On 22 November 2015, five days after the first BDS statement, the police finally confirmed that while no arrest warrants were issued in South Africa, local authorities had received a letter from their counterparts in Turkey requesting that should the four Israeli commanders enter this country, they be arrested.
“At the beginning there were some rumours that were spreading about a letter that was signed by our members regarding the four commanders from Israel. Now, following thorough consultation we can confirm that that letter has been received. Currently it is with our CAS Unit (Crimes Against the State). It will then be processed through our internal channels to Interpol for further processing.”
As soon as the first official confirmation arrived, I tweeted the news (flagging it directly with Soni) and compiled a report for Eyewitness News, which was broadcast the following day. Hours later, Fakir’s column appeared on the Daily Vox website and was promoted throughout the day on social media.
As I see it, Fakir’s argument suggests that claims made by the MRN, BDS and Davids are beyond scrutiny, and that I as a journalist should have accepted these claims without question. He further argues that confirmation by a journalist from another media house (Independent Media) is sufficient basis to accept the reports as truth. But it is clear that I would be failing in my duties as a journalist if I did not independently verify the information.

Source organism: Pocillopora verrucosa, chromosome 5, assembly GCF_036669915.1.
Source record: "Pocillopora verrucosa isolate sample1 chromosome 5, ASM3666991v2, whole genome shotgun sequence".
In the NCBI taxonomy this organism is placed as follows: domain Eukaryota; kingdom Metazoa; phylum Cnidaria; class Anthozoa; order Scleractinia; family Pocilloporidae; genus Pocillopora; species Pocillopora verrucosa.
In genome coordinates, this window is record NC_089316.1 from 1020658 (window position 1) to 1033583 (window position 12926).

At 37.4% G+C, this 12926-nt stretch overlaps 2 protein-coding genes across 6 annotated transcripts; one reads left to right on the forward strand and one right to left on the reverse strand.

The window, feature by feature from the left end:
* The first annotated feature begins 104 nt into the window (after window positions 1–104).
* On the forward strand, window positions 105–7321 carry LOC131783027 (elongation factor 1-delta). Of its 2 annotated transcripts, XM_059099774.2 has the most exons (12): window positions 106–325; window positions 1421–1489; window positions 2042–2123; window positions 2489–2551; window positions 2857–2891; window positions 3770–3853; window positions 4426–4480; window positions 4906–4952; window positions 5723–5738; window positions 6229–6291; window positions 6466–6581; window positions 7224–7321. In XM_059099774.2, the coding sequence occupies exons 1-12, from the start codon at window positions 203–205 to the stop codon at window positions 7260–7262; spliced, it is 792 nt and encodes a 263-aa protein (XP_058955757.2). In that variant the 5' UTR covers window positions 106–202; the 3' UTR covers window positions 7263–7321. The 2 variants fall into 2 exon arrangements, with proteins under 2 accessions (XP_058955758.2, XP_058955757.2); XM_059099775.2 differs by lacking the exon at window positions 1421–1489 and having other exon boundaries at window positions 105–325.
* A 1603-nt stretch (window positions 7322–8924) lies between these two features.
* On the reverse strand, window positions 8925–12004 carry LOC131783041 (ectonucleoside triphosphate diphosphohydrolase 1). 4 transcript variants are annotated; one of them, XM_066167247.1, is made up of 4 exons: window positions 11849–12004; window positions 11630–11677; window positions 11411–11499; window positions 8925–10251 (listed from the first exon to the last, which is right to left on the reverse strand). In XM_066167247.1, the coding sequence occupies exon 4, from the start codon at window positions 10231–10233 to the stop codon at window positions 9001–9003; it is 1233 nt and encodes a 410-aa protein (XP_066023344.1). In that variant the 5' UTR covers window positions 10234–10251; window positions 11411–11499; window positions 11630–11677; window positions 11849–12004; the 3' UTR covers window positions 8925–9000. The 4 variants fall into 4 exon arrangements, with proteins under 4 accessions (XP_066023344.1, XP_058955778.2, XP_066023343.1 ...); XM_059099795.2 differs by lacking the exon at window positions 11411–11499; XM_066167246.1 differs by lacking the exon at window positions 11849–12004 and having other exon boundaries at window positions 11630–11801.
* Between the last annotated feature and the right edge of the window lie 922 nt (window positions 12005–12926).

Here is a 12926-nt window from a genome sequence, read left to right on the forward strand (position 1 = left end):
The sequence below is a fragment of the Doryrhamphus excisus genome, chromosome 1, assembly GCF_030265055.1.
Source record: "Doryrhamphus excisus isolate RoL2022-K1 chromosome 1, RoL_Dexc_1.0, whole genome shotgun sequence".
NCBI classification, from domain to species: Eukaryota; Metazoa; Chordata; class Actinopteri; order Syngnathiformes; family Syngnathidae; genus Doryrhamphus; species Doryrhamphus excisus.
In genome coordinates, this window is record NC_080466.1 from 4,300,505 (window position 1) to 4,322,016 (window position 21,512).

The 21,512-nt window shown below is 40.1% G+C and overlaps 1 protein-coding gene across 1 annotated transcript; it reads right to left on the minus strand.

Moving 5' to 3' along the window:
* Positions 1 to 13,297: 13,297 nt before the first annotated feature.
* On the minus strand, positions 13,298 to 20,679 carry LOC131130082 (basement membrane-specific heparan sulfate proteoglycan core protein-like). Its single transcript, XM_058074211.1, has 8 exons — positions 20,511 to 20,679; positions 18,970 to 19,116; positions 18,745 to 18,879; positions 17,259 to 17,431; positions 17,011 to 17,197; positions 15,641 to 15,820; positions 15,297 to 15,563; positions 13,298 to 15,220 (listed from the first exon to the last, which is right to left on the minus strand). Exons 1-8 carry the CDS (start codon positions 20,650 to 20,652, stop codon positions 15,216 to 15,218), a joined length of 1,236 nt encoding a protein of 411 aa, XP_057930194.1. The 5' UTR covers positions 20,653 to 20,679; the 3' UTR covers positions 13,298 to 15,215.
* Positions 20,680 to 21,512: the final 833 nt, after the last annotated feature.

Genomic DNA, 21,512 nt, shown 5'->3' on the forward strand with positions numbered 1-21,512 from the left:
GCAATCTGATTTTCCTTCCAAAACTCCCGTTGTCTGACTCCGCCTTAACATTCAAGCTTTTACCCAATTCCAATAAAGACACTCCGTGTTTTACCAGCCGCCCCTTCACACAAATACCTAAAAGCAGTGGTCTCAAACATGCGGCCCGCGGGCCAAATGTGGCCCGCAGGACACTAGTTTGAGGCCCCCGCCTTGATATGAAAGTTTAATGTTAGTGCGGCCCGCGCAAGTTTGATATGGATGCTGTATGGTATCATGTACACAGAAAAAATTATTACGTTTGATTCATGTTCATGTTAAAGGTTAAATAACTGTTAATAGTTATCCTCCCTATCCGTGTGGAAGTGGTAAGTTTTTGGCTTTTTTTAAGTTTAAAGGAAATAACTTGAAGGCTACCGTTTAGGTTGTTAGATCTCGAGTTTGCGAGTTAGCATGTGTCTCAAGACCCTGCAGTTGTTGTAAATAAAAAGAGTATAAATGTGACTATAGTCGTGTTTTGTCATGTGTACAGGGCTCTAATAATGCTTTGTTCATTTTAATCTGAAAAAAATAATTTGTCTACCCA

I have worked as a reporter for over a decade and have carried out countless complex and high-profile investigations. To me, seeking confirmation for the arrest warrants was an absolutely routine and most basic requirement.
Another concern with Fakir’s criticism is that it creates an impression that questioning a pro-Palestinian organisation is proof that the person asking the questions is fighting in the pro-Israeli corner. Nothing could be further from the truth. This is a knee-jerk reaction that ignores the great extent to which I went to establish the truth behind the claims. It further ignores the fact that I deliberately did not publish any story about the initial denials by the police.
My approach was inconsistent with someone who carries an agenda and seeks to discredit any organisation or person. It is, however, consistent with the principles of ensuring accuracy and affording right of reply to those involved.
Nowhere in my correspondence with BDS, MRN and Davids did I request that any client/attorney privilege be broken. I merely asked for any information that could help confirm the story. In fact, such proof was made available to another reporter, Shannon Ebrahim, who mentioned it in her article (“Israeli Military Chiefs Face Arrest in South Africa” – 18 November 2015).
While the Israel/Palestine debate is a sensitive and controversial one, it should never be used to undermine those who work tirelessly to build their credibility. We all have a duty to approach all stories and columns with a greater responsibility, without resorting to personal attacks.